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Now that we have a few examples under our belt, let us take a look at what is happening a bit more closely.
As we have identified earlier, TensorFlow allows us to create a graph of operations and variables.
These variables are called
Tensors, and represent data, whether that is a single number, a string, a matrix, or something else.
Tensors are combined through operations, and this whole process is modelled in a graph.
First, make sure you have your
tensorenv virtual environment activated, Once it is activated type in
conda install jupyter to install jupter books.
jupyter notebook to launch a browser session of the Jupyter Notebook (previously called the IPython Notebook).
(If your browser doesn’t open, open it and type
localhost:8888 into the browser’s address bar.)
Click “New” and then “Python 3” under “Notebooks”. This will launch a new browser tab. Give the notebook a name by clicking “Untitled” at the top and give it a name (I used “Interactive TensorFlow”).
If you have never used a Jupyter Notebook (or IPython Notebook) before, take a look at this site for a brief introduction.
Next, as before, let’s create a basic TensorFlow program. One major change is the use of an
InteractiveSession, which allows us to run variables without needing to constantly refer to the session object (less typing!).
Code blocks below are broken into different cells. If you see a break in the code, you will need to run the previous cell first.
Also, if you aren’t otherwise confident, ensure all of the code in a given block is type into a cell before you run it.
In this section of code, we create an
InteractiveSession, and then define a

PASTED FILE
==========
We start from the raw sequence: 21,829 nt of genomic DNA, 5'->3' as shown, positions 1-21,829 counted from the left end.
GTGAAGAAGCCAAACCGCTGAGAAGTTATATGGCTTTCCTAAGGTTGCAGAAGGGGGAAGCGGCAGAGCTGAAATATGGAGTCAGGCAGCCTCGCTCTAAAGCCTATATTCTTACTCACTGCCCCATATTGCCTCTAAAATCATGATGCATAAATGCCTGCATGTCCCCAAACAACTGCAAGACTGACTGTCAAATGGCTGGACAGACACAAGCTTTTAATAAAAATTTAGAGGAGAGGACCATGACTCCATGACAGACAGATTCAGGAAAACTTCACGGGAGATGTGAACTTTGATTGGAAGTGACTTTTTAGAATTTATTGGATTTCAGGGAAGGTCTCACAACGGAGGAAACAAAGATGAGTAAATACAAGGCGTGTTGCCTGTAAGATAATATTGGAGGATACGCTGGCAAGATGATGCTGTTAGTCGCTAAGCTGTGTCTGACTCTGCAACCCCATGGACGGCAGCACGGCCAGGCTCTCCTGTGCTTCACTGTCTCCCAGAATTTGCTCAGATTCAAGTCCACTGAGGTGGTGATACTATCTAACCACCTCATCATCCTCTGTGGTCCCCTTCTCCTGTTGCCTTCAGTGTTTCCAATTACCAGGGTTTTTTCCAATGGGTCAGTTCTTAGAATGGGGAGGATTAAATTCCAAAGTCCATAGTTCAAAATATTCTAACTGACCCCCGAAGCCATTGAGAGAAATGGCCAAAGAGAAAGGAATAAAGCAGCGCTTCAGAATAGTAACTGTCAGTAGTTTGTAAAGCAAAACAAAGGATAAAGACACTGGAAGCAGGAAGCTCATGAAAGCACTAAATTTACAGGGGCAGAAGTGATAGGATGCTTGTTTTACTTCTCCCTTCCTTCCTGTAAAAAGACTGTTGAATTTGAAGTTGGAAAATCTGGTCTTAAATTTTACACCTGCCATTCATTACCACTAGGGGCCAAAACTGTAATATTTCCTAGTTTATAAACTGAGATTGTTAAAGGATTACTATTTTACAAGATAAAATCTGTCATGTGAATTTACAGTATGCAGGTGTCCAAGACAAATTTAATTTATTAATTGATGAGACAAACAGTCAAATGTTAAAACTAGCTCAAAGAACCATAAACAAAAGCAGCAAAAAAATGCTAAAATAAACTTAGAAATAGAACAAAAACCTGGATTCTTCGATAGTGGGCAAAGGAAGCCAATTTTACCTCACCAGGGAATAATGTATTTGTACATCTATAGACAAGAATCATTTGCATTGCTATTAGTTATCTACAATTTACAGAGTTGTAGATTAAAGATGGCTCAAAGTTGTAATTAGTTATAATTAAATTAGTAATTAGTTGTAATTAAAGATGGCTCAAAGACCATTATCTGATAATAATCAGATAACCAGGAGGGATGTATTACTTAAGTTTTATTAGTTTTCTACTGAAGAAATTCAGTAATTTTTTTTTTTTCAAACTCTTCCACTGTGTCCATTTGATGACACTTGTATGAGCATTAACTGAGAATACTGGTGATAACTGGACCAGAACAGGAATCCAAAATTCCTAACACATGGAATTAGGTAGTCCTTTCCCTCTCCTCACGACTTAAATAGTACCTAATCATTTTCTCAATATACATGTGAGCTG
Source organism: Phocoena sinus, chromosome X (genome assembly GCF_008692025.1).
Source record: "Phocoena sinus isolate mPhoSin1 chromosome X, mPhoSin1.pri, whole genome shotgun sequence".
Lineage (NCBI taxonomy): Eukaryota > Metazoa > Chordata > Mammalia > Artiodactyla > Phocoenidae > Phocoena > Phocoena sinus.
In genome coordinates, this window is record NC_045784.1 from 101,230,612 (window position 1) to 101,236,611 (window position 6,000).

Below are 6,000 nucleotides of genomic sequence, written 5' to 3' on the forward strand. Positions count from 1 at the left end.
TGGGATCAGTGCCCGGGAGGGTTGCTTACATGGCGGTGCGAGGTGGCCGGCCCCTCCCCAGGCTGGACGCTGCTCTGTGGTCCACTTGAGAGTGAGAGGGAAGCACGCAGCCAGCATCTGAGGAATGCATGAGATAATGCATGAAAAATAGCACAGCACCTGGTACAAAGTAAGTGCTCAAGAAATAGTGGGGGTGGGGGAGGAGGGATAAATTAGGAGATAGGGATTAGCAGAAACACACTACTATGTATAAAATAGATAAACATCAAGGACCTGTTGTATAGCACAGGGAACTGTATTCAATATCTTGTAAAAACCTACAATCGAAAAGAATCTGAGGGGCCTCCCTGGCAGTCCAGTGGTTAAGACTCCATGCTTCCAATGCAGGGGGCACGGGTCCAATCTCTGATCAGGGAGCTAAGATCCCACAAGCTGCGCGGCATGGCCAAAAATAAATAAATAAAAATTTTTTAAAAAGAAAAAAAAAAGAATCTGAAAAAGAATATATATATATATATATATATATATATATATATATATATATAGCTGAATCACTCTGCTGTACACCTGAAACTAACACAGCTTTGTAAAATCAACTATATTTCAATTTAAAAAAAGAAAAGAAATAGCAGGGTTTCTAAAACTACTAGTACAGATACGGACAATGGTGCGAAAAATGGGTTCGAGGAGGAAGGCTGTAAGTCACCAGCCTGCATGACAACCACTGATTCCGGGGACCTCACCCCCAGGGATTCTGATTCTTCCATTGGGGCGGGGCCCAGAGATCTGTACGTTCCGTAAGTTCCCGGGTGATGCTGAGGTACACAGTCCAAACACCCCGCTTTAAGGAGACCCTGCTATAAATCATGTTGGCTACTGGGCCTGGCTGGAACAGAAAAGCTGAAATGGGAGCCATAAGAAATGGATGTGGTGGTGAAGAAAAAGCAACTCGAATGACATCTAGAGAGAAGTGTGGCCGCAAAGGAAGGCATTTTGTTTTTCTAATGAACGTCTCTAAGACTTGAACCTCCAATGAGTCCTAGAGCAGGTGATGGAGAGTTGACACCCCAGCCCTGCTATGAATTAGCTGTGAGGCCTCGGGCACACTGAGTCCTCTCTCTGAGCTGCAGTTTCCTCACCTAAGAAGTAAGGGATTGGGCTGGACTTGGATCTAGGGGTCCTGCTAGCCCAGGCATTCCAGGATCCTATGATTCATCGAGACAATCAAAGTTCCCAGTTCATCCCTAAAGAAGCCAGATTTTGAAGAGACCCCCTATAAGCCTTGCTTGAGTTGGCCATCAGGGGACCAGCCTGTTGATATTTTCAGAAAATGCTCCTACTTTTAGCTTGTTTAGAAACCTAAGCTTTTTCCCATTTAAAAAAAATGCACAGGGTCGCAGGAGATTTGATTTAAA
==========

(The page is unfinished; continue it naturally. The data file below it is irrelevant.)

constant value, which is like a
placeholder, but with a set value (that doesn’t change).
In the next cell, we can evaluate this constant and print the result.
Next, we close the open session.
Closing sessions is quite important, and can be easy to forget. For that reason, we were using the
with keyword in earlier tutorials to handle this.
with block is finished executing, the session will be closed (this also happens if an error happens - the session is still closed).
Now lets take a look at a larger example. In this example, we will take a very large matrix and compute on it, keeping track of when memory is used. First, let’s find out how much memory our Python session is currently using:
On my system, this is using 78496 kilobytes, after running the above code as well. Now, create a new session, and define two matrices:
Let’s take a look at our memory usage again:
On my system, the memory usage jumped to 885,220 Kb - those matrices are large!
Now, let’s multiply those matrices together using
If we check our memory usage now, we find that no more memory has been used – no actual computation of Z has taken place.
It is only when we evaluate the operation do we actually computer this. For an interactive session, you can just use
Z.eval(), rather than run
Note that you can’t always rely on
.eval(), as this is a shortcut that uses the “default” session, not necessarily the one you want to use.
If your computer is lower end (for this example, less than 3Gb of ram) then don't run this code - just trust me!
Your computer will think for quite a while, because only now is it actually performing the action of multiplying those matrices. Checking the memory usage afterwards reveals that this computation has happened, as it now uses nearly 3Gb!
Don’t forget to close your session!
Note: I recommend using a new Jupyter Notebook, as the above example code may accidentally be executed again, possibly causing a computer crash!
1) Create a large matrix (at least 10,000,000) of integer values (for example, use NumPy’s randint function).
Check the memory usage after the matrix is created.
Then, convert the matrix to float values using TensorFlow’s
Check the memory usage again to see an increase in memory usage of more than double.
The “doubling” is caused by a copy of the matrix being created, but what is the cause of the “extra increase”?
After performing this experiment, you can use this code to display the image.
2) Use TensorFlow’s image functions to convert the image from the previous tutorial (or another image) to JPEG with different functions and record the memory usage.
We have an increasing set of lessons that we hope guides you through learning this powerful library. Follow these links to keep going to our next lesson.
You can also use the nav menu at the top of the page to go directly to a specific lesson.
Coming soon (although not written by us):